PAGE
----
PRIMGHAR—O’Brien County may consider selling a piece of property it possesses in its biggest city.
County attorney Rachael Becker and engineer Scott Rinehart met with the board of supervisors on Tuesday, Aug. 13, in Primghar to talk about the buildings and land that Rinehart’s office owns at 1220 Second Ave. in Sheldon.
Becker said she has talked to several other county attorneys from across the region about their processes for selling public real estate.
“I had trouble finding people who had because a lot of times you don’t often sell county property,” she said.
Becker talked about Iowa Code Section 331.361, which deals with selling county property.
“We would have to draft a resolution for a proposal that the property be deemed excess or surplus property,” she said. “Then what we would do is we would have to set a public hearing so then people could comment.
“After the public hearing, then you would need to pass another resolution, which would find that the property is surplus or excess, and you would state how you would pass the title,” she said. “You would also set the method of sale.”
Becker said the county would have “an array of options” to choose from as far as methods for selling its property, such as holding an auction or accepting sealed bids.
“If you use an auctioneer or a real estate agent — because you could also list it — you’d have to consider the costs of them and I’m not sure what those would be,” she said.
Becker told the supervisors that they should consider how they would accept any payment for property the county sells and when the buyer would be able to acquire the title for the real estate that is sold.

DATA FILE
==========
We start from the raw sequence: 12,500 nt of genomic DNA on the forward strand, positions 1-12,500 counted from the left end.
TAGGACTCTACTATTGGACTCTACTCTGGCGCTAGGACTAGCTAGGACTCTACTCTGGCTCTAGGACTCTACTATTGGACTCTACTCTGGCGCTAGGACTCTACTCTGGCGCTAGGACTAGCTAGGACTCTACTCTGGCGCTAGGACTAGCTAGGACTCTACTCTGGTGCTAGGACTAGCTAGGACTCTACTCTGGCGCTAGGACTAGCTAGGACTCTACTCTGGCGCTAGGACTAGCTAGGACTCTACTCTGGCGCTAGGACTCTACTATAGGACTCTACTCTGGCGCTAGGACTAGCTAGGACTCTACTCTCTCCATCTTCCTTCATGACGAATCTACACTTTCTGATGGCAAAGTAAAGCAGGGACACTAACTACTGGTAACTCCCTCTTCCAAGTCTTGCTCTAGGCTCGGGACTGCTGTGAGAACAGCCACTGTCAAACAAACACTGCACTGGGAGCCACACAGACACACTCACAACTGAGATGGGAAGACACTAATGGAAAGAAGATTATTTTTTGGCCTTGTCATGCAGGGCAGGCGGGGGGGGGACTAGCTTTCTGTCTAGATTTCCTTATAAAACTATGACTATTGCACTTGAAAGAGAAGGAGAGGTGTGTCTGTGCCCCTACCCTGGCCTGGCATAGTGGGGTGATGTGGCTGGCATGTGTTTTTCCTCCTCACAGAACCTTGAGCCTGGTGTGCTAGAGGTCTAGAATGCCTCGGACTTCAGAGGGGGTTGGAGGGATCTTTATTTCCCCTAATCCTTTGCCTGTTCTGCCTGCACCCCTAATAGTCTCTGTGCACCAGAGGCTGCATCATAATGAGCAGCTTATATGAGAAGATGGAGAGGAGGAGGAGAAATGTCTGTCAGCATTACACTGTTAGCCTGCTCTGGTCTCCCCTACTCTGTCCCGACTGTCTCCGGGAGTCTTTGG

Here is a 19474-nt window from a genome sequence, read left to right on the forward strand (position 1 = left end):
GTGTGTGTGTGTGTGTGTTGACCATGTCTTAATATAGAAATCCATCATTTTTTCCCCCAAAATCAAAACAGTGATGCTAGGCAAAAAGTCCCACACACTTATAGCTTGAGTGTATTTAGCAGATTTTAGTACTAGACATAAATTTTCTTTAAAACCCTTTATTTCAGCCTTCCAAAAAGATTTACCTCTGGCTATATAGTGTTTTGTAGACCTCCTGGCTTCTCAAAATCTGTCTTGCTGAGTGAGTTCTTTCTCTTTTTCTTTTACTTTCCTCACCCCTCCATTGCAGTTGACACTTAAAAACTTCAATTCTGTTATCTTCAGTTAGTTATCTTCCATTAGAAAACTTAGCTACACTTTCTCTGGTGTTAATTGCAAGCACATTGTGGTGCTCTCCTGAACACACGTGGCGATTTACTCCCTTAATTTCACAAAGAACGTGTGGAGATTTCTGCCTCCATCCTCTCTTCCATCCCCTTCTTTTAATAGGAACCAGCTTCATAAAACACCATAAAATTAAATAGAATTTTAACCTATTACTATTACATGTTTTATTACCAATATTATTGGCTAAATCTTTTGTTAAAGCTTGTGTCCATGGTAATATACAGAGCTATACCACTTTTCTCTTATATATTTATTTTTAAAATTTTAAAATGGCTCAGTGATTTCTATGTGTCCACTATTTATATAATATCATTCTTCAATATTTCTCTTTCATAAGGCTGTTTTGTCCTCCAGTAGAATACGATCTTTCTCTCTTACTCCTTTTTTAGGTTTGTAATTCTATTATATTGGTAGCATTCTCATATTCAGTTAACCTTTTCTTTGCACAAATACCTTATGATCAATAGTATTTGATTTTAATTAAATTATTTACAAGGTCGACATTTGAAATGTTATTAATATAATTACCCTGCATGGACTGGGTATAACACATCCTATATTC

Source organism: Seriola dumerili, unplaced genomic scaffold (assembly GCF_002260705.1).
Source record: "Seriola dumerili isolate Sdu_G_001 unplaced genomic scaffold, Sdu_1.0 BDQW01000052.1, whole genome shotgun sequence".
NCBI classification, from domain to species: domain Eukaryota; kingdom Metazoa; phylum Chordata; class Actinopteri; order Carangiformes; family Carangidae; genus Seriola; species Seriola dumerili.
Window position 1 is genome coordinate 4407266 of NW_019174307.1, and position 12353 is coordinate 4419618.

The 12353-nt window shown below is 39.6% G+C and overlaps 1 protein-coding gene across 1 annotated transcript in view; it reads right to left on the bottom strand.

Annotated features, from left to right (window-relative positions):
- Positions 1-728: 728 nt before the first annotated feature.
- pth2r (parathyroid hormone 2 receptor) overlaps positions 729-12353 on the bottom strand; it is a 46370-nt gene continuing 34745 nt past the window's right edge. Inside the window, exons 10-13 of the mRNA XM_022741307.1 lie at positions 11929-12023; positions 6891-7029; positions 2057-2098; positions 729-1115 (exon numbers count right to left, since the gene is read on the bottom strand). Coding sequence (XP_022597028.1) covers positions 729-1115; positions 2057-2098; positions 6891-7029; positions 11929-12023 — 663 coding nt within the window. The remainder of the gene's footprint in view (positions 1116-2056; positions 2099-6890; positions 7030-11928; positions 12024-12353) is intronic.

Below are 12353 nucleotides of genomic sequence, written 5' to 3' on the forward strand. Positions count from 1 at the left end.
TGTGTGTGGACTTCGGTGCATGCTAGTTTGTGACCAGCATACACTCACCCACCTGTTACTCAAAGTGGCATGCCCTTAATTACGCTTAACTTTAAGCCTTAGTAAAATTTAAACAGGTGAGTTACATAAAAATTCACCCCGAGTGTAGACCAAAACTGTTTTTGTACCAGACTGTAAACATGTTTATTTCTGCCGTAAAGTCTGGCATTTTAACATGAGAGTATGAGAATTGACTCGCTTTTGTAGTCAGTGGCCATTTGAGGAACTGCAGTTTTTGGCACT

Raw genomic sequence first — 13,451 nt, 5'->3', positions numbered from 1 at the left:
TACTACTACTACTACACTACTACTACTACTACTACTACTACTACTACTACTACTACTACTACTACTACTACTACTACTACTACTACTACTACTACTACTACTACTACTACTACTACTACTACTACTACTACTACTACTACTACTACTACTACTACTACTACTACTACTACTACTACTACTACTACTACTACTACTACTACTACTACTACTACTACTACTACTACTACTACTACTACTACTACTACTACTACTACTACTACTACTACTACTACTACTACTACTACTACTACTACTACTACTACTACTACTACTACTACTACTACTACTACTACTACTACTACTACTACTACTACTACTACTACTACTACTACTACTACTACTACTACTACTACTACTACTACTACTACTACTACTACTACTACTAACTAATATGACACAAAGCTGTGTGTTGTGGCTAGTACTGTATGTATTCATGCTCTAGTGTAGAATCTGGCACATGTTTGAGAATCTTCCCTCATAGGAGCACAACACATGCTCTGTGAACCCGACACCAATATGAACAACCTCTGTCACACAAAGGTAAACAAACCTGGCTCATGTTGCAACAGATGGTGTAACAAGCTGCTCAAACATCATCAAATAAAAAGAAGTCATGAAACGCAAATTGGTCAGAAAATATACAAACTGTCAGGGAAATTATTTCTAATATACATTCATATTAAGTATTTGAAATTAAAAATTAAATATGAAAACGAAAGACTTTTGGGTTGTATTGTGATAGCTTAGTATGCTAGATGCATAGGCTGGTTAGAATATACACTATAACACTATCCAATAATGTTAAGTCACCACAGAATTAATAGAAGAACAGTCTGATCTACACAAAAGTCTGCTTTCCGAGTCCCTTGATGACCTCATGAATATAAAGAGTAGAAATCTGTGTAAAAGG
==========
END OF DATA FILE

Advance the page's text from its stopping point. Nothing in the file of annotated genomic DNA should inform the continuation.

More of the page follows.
“Whatever you want, we’ll try and make it happen,” she said. “Depending on what you decide, it can go different ways.”
County auditor Barb Rohwer said there was no abstract on file for the property in Sheldon that the county may consider selling.
“Nothing’s been done since the ’30s and ’40s on it,” she said. “We never received an abstract.”
Rohwer said the county could obtain an abstract for the real estate in question in a couple of weeks at a cost of $400-$600.
Becker recommended the county get an abstract for the property before moving forward with selling the real estate.
“It just depends on how y’all would like to do it — how quickly you’re wanting to try and get it going, but also how careful you want to be along the way,” she said.
Supervisor Dan Friedrichsen asked how much of a hurry the county was in to sell the property.
“There’s somebody that’s really interested in it,” Rinehart said.
The 1.48-acre property is home to a large maintenance building with seven garage doors, a couple of smaller sheds and a concrete bunker.
The county engineer’s office stores a spray truck, a couple of pumps and other miscellaneous equipment inside the maintenance building during the winter.
The Iowa Department of Transportation sold the property to the county in 2008 for about $68,000.
Rinehart asked the supervisors what would happen to the real estate if it did not end up being sold.
“What are you going to do with it?” he said. “Just keep putting money into it? It’s not an asset of any kind that I can determine.”